Solving a Challenge for Users in Complex Systems

Understanding and interpreting the behaviors of others in an online environment is hard. The cues and signals that we readily interpret in a face-to-face situation are not present or at best attenuated. Lacking sufficient cues, users often misinterpret or misunderstand the actions and intentions of others. As the number of participants and the amount of interaction grows it becomes harder and harder for users to make sense of others actions, much less their own place in the community and the health of the community at large.

Through several projects we are exploring how to support social translucence in collaborations that involve large numbers of participants. Below we highlight some current and prior projects.

Translucence Support with Scalable Machine Learning

Understanding the different types of contributions that users make is important to providing social translucence. In this work we use machine learning to transform one type of behavioral cue into another that is more salient. Specifically, we take the practice of awarding barnstars, small tokens that acknowledge and appreciate different forms of work in Wikipedia, and shift the focus from the explicit action of an edit that awards one single barnstar, to the more salient action of recognizing contributions by the individual who receives barnstars. We are applying machine learning to a multi-label classification problem to identify the types of work that individuals contribute as identified through their cumulative barnstars. Because of the high-dimensionality of the dataset, we are working on distributed versions of traditional machine learning algorithms for multi-label classification.

Related Publications

Sajani, H., S. Javanmardi, D. W. McDonald and C. V. Lopes. (2011) Multi-Label Classification of Short Text: A Study on Wikipedia Barnstars. Workshop on Short Text Classification (AAAI-11). -- to appear

Kriplean, T., I. Beschastnikh, and D. W. McDonald. (2008) Articulations of Wikiwork: Uncovering Valued Work in Wikipedia through Barnstars. Proceedings of the 2008 ACM Conference on Computer Supported Cooperative Work (CSCW’08).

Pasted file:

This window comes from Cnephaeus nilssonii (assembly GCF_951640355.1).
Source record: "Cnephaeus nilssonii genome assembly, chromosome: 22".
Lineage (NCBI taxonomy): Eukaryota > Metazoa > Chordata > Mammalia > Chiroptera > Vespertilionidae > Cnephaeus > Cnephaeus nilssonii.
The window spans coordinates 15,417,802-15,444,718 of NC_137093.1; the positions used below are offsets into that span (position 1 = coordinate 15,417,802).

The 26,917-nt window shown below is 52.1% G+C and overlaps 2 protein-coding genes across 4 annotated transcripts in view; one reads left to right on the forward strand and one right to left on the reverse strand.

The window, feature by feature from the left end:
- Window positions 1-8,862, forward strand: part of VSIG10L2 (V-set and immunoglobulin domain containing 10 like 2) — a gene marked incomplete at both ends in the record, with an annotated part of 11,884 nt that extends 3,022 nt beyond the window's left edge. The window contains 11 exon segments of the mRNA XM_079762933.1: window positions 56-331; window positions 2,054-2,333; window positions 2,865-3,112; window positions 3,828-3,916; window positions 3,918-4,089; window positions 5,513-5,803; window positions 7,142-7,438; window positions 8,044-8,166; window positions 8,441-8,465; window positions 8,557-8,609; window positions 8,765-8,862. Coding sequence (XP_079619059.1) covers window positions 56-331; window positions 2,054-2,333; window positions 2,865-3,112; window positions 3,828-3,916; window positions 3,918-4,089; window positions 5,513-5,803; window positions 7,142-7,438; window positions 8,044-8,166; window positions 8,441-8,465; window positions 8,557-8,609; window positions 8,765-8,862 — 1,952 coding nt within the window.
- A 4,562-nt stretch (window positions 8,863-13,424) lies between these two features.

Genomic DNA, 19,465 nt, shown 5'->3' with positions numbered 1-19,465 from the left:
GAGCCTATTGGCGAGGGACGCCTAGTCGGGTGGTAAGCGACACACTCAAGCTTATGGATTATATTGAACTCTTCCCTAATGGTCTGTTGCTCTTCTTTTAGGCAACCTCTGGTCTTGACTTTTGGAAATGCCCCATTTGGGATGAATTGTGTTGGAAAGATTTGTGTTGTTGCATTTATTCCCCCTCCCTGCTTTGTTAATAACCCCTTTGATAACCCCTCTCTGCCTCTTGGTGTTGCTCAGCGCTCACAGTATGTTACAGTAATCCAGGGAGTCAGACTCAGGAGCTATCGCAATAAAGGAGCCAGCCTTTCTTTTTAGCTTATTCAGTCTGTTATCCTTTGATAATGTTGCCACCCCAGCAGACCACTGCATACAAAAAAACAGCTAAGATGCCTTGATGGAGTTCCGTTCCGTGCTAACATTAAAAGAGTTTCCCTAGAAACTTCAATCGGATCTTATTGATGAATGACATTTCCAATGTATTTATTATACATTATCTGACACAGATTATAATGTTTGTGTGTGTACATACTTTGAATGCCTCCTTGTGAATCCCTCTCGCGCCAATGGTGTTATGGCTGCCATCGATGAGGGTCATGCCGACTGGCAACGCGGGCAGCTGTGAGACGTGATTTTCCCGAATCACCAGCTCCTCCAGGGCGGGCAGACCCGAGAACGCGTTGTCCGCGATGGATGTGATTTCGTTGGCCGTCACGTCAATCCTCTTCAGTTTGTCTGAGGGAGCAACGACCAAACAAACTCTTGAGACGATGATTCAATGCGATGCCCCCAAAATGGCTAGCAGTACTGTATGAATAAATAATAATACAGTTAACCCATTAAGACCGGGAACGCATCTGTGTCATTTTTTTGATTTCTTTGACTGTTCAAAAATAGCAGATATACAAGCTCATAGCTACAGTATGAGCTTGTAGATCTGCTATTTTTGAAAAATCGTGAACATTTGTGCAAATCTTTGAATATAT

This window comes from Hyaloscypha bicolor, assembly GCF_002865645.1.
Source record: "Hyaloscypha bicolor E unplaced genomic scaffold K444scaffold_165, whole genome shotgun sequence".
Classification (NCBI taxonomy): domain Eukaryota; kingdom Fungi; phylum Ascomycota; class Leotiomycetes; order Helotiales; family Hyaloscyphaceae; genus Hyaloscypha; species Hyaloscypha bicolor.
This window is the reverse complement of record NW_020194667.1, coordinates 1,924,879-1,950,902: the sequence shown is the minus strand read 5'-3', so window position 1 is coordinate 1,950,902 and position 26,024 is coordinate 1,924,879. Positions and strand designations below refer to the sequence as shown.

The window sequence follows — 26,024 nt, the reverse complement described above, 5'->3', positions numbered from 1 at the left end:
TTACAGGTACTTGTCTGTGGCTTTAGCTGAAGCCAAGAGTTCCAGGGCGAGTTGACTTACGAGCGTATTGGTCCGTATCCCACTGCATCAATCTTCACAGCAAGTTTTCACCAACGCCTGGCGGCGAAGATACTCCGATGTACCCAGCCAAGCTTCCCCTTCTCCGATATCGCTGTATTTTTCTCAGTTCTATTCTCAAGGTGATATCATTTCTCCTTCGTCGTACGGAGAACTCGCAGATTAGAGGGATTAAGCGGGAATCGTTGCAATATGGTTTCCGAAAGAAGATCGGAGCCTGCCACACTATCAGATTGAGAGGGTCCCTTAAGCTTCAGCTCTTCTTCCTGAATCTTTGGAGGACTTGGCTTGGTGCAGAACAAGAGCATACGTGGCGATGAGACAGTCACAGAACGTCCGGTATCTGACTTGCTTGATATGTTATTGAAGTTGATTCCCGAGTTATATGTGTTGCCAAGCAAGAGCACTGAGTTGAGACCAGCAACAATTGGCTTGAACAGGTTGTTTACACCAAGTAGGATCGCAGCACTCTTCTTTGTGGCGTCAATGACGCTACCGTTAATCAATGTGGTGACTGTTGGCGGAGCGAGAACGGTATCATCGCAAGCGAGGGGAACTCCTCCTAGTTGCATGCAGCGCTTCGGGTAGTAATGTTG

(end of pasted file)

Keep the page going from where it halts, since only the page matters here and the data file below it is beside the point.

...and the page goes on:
Permission Granting and User Promotions

Decision making in an online community is often a difficult process. In large online communities like Wikipedia, administrators are key to keeping the community functioning, and those administrators come from the ranks of regular users. The decision to grant administrative permissions has important consequences for the entire community. In the process of deciding which candidates should be granted administrative permissions, reviewers must consider a user’s behavior relative to a set of criteria and come to some reasonably shared understanding of the merits of a new potential administrator. This work examines the collaborative activity of an online community deciding who is given administrative privileges.

Related Publications

Derthick, K., P. Tsao, T. Kriplean, A. Borning, M. Zachry, and D. W. McDonald (2011) Collaborative Sensemaking during Admin Permission Granting in Wikipedia. In Proceedings of the HCI International (HCII'11).

Self-Presentation through Semi-Structured Profiles

The study of self-presentation in online social networks has relied on data collected from structured profiles. However, structured profiles may present a biased view by influencing the type of information users express. This project considers how Wikipedia userboxes are used as an alternative form of self-presentation. Overall, we seek to understand how reducing profile structure changes the nature of online presentation and the impact of that change on supporting socially translucent interaction

Related Publications

Le, L., I. Beschastnikh, and D. W. McDonald (2010) Self-Presentation: Structured and semi-structured user profiles. Presented at the “Models, theories and methods of studying online behavior” Workshop at the ACM 2010 SIGCHI Conference on Human Factors in Computing Systems (CHI'10).

Consensus and Self Governance in Wikipedia

When large groups cooperate, issues of conflict and control surface because of differences in perspective. Managing such diverse views is a persistent problem in cooperative group work. The Wikipedian community has responded with an evolving body of policies that provide shared principles, processes, and strategies for collaboration.

We focus on the enactment of policies in discussions on the talk pages that accompany each article. These policy citations are a valuable micro-to-macro connection between everyday action, communal norms and the governance structure of Wikipedia. We find that policies are widely used by registered users and administrators, that their use is converging and stabilizing in and across these groups, and that their use illustrates the growing importance of certain types of less visible and less obvious work that sustains large collaborative activity.

Related Publications

Beschastnikh, I., T. Kriplean, and D. W. McDonald (2008) Wikipedian Self-Governance in Action: Motivating the Policy Lens. Proceedings of the Second International Conference on Weblogs and Social Media (ICWSM'08). Seattle, Washington.

Kriplean, T., I. Beschastnikh, D. W. McDonald and S. Golder. (2007) Community, Consensus, Coercion, Control: CS*W or How Policy Mediates Mass Participation. Proceedings of the ACM 2007 International Conference on Supporting Group Work (GROUP'07).


This material is based upon work supported by the National Science Foundation under Grant No. IIS-0811210. Additional support provided by and Overland Storage. Any opinions, findings, and conclusions or recommendations expressed in this material are those of the author(s) and do not necessarily reflect the views of the National Science Foundation.